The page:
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Re: Washing your car.

Regarding this question asked by Jason:

>2)  When I picked up the car from the dealer, he gave me some washing hints.
>Strangely enough he told me not to use SOAP for washing the car, as it would
>build up a film on the car (he suggested just water), I find this a bit odd 
>- - my 5000 endured several
>auto. car washes and looks brand new.  Maybe this is because the 90 has a
>pearlescent finish?  At any rate, what do the majority of you suggest for
>keeping the p/w finish looking great?

Having gone to many detailing seminars I've gotten my fill of info on taking
care of your car finish.  Not using soap has been discussed before.  After
you have detailed your car and you have a good coat of wax on the car it is
advised that you use warm (close to lukewarm so you aren't melting your wax
off) water without soap to wash your car after thoroughly rinsing it with
your hose.  The reason for this is that soap will start to remove your wax.
The wax will keep the dirt from sticking to your finish.  After 2 to 3 weeks
(possibly more depending on the weather and frequency of washings) your wax
won't be holding up as well and soap (mild) and about a tablespoon of cooking
oil in your warm water (about 5 gallons?) is advised.  The oil helps to
float off any small bits of dirt, so they don't stay there and cause

Watch out for auto car washes, if this is where you always have your car
washed you will eventually lose your paint.  My dad always took his coupe to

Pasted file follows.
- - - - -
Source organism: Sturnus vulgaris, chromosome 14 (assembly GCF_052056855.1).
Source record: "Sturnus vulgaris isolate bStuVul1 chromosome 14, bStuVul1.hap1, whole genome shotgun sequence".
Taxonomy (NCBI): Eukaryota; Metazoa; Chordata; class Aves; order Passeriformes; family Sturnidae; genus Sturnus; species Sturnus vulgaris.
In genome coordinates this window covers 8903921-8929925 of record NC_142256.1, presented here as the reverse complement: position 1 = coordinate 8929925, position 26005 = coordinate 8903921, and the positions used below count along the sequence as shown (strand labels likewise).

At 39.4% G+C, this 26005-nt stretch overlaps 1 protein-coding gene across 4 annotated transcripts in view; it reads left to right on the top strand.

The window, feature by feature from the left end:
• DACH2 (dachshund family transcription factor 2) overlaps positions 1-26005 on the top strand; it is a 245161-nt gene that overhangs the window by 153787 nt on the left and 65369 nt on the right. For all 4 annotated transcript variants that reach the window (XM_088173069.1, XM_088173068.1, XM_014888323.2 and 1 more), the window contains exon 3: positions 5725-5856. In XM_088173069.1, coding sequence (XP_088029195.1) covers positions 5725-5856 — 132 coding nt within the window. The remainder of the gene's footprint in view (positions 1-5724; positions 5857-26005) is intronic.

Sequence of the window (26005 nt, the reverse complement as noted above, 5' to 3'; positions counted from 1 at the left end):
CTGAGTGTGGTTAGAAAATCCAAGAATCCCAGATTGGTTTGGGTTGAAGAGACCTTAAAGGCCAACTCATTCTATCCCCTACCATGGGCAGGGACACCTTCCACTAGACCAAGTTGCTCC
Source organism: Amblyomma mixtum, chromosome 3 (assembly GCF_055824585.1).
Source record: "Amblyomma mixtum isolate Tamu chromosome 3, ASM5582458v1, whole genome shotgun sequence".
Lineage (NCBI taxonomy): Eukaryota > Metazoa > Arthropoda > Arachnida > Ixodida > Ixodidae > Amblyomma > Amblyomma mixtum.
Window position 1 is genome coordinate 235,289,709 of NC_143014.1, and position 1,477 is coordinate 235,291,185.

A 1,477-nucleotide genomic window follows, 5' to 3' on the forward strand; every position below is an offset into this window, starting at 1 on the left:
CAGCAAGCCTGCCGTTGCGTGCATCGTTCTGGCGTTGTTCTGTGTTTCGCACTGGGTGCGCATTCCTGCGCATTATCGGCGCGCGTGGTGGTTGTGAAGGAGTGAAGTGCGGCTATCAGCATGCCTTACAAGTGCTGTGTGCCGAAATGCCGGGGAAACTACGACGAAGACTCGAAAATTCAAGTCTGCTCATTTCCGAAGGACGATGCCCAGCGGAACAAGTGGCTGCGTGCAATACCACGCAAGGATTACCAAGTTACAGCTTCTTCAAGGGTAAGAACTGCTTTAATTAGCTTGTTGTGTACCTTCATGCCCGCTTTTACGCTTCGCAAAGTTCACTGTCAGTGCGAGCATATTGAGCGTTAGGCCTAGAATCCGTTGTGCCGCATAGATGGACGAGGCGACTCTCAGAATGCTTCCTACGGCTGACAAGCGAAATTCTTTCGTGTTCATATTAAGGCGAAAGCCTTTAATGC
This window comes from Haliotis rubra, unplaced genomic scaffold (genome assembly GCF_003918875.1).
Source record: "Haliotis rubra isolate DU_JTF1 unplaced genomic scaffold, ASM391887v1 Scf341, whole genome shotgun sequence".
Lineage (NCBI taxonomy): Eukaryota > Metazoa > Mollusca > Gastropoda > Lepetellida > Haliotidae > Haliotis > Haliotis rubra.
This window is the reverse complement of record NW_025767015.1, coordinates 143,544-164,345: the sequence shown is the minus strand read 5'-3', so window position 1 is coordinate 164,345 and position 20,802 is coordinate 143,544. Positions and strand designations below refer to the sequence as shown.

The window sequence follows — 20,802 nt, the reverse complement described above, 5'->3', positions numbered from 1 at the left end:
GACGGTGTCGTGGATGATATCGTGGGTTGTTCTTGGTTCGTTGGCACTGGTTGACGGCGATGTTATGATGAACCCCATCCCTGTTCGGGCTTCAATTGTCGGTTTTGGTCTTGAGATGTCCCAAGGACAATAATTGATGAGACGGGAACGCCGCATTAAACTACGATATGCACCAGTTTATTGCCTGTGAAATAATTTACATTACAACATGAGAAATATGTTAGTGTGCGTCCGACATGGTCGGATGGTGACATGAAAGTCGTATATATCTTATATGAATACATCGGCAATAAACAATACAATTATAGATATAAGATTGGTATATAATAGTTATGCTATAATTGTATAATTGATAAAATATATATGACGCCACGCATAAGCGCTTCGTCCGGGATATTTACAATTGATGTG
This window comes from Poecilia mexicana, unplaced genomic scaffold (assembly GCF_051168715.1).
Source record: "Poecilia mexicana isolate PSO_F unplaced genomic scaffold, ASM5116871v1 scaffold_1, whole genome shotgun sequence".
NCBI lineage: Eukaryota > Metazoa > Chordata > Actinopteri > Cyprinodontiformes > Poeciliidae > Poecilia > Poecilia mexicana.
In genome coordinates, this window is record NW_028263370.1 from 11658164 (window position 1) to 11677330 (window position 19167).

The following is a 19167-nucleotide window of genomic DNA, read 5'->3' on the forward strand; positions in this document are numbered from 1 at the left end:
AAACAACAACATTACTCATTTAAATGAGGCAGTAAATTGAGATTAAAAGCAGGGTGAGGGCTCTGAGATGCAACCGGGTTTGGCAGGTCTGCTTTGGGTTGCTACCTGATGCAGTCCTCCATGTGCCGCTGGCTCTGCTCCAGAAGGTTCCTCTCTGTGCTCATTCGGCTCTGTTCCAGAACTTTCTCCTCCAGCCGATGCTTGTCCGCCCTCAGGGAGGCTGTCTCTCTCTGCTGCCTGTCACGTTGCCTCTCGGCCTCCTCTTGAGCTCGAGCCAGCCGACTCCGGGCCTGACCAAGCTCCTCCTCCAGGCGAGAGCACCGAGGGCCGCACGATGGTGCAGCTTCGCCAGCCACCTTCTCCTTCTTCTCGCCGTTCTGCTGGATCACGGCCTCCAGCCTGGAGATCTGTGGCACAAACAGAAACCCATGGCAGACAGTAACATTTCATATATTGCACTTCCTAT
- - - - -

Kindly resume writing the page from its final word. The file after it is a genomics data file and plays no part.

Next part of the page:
the car wash and developed a worn spot on his roof, centered just above the
windshield....just where the drying machine hit the roof.  Also they use HOT
water and  soaps that are harsh.  Car washes never polish off  the dead paint
(oxidation) on your car which is one of the most important parts to detailing
a car.

*Steps to a good car washing*:
Don't wash in the sun or when the weather or your car is very hot. Rinse car
thoroughly, including wheel wells and undercarriage.  Wash with soapy water
or just water and a soft terry cloth towel - rinse towel very often (if car
is black rinse towel almost constantly, trapped dirt in towel will produce
those lovely scratches).  Wash the car in sections, from the top down,
rinsing each section when
done.  Rinse whole car every time you rinse a section.  When drying car you
can use a chamoix (I like the artificial kind), although some people claim
that will scratch too, but if
you have confidence in your washing and rinsing job use the chamoix followed
immediately by a dry SOFT towel (two person tandem drying is easiest).
Chamoix don't pick up all the water and any remaining water will obviously
spot your car (Note:  rain water, in general, will not leave water spot
deposits  on your car, water spot deposits are from tap water which has
minerals in it).  Dry the upper parts of the car before you dry the lower
areas where you may still pick up dirt.  When done with the exterior of car,
dry inside of door ledges and door edges, dry inside of trunk ledges, finally
open bonnet and wipe down engine compartment.  Now you're ready for
polishing and a good coat of wax.

O.K. end of pontification.  Good Luck, and *do* avoid those automatic car
washes, if you plan to keep the car.